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Making Your Presentation Worth the Cost

Making Your Presentation Worth the Cost

    Let’s face it, no matter what your business is, or who you work for, the chances are that you’ve been on the receiving end of bad presentations. My working definition of a bad presentation here is one that costs more than it saves or makes for the organization involved. If it’s a business presentation, that’s obviously the company employing whoever the presentation involves – there’s always (almost always) someone who’s responsible.

    Of course, it’s hard to work out how much a presentation will save or make for the organization in the long run: on the other hand, the costs are pretty easy to calculate. Firstly take the hourly rate of pay for everyone in the room and double it – because that’s what it costs the company. Now add the double-day-rate costs for each hour the presenter spent getting things ready. Finally, add the obvious costs for room rent, refreshments and any travel costs for everyone. It won’t be long before such presentations begin to cost thousands of dollars an hour. And that’s before you add in the costs of lowered productivity and damaged moralle.

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    And yet a cost-effective presentation isn’t difficult. You don’t have to be great – just good enough to justify your costs!

    All a presenter has to do in a presentation is think of two things.

    • What do I need to tell my audience?
    • How do I need to tell them it?

    Whatever else you do, or don’t do in your presentation should be measured up against those two simple criteria. The Devil is in the details, of course, and sometimes it’s hard to know how to answer those two questions – to be honest, most presenters don’t even bother to ask them so if you do, you’ve a good chance of being a cost-effective presenter.

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    Less is more

    The more a presenter tells his or her audience, the less chance there is of them remembering any given thing they’re told. With that in mind, it’s not hard to get the idea that you should filter out everything – and I mean everything – that isn’t your absolute core message.

    For every slide, for every paragraph, every image, ask yourself, one slide at a time, “Does this give my audience something they need to know?” If it does, fine. If it doesn’t, ditch it. Once you’ve done that filtering, give yourself a break that’s long enough to mean you come back to the material with a fresh mind-set – and do another filter.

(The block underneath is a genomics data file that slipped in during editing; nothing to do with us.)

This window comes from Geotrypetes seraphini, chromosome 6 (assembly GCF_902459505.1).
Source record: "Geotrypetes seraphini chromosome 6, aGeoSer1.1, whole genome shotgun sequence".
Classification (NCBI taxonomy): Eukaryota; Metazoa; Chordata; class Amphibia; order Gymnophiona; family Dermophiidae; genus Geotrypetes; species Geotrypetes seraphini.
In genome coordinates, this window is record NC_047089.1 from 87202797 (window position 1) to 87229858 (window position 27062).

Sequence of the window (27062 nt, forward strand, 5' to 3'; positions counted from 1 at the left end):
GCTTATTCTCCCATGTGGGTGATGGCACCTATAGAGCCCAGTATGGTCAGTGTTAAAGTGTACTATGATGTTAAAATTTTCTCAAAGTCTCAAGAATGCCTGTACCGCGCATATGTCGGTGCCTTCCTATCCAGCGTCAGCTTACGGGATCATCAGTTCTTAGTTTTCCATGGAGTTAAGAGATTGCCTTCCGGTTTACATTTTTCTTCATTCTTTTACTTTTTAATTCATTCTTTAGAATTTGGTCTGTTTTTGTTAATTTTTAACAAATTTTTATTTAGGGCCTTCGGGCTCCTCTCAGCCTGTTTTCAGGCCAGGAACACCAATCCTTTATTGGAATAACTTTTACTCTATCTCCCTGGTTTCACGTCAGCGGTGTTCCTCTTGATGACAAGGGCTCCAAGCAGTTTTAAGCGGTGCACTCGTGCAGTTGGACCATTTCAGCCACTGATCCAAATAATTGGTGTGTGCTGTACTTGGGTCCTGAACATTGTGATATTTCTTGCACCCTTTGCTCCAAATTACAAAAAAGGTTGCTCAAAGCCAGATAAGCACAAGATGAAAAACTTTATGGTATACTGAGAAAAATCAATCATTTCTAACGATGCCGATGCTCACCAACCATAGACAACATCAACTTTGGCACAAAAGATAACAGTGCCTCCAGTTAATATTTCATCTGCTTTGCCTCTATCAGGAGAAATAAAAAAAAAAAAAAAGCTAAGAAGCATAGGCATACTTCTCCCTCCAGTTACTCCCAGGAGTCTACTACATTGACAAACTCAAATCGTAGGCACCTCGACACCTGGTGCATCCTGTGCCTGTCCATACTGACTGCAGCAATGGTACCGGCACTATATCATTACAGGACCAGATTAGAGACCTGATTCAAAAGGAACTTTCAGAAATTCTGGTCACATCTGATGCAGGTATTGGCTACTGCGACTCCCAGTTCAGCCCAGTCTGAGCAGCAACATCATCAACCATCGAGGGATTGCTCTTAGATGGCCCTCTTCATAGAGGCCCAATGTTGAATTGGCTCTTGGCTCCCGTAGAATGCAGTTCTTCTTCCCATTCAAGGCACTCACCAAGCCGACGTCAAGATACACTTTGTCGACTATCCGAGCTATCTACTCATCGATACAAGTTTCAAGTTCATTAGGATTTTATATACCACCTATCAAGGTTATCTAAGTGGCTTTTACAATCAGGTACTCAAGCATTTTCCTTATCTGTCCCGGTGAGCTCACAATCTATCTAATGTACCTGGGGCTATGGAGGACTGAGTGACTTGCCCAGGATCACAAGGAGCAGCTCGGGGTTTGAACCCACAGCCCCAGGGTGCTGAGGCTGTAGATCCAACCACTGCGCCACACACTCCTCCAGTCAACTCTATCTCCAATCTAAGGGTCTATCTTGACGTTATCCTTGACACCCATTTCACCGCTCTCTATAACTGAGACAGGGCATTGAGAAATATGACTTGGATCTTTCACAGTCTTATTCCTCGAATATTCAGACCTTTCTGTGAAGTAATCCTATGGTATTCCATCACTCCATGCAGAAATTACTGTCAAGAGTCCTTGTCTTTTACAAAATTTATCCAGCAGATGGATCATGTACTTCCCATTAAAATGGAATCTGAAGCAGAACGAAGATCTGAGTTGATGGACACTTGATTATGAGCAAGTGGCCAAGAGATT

Two hours doing something else is minimum. Two filters is usually enough because of the next point.

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    Too much is never enough

    Only experts make presentations. By definition if you’re giving the presentation you know more about your presentation than anyone else. That almost always means you know more about the material, too, so don’t be put off by thinking other people know more than you do. That’s great. What it can mean, if you’re not careful, however, is that you begin to take things for granted that your audience needs to know.

    They won’t know your jargon, they won’t know your workings and they won’t know any of your assumptions, that is unless you tell them.

    Once you’ve done your filtering do your checking for assumptions. Just like you went through every slide and every paragraph and every image, go through them again and ask yourself what each is built on. If it’s not built on the previous paragraph or slide then at the very least it’s in the wrong place.

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    More likely, however, is the problem that you’ve taken something for granted, something that your audience probably won’t know about. You need to put that – whatever it is – into your presentation.

    What’s next?

    Not much, to be honest – there’s a whole load of tips and tricks for moving your presentations from ‘good enough’ to ‘good’ but from the point of view of your boss, ‘good enough’ is exactly that. And you can bet your bottom dollar that your boss measures ‘good enough’ as not costing more than it’s worth.

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    Last Updated on December 10, 2019

    5 Smart Reasons to Start Journal Writing Today

    5 Smart Reasons to Start Journal Writing Today

    Here’s the truth: your effectiveness at life is not what it could be. You’re missing out.

    Each day passes by and you have nothing to prove that it even happened. Did you achieve something? Go on a date? Have an emotional breakthrough? Who knows?

    But what you do know is that you don’t want to make the same mistakes that you’ve made in the past.

    Our lives are full of hidden gems of knowledge and insight, and the most recent events in our lives contain the most useful gems of all. Do you know why? It’s simple, those hidden lessons are the most up to date, meaning they have the largest impact on what we’re doing right now.

    But the question is, how do you get those lessons? There’s a simple way to do it, and it doesn’t involve time machines:

    Journal writing.

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    Improved mental clarity, the ability to see our lives in the big picture, as well as serving as a piece of evidence cataloguing every success we’ve ever had; we are provided all of the above and more by doing some journal writing.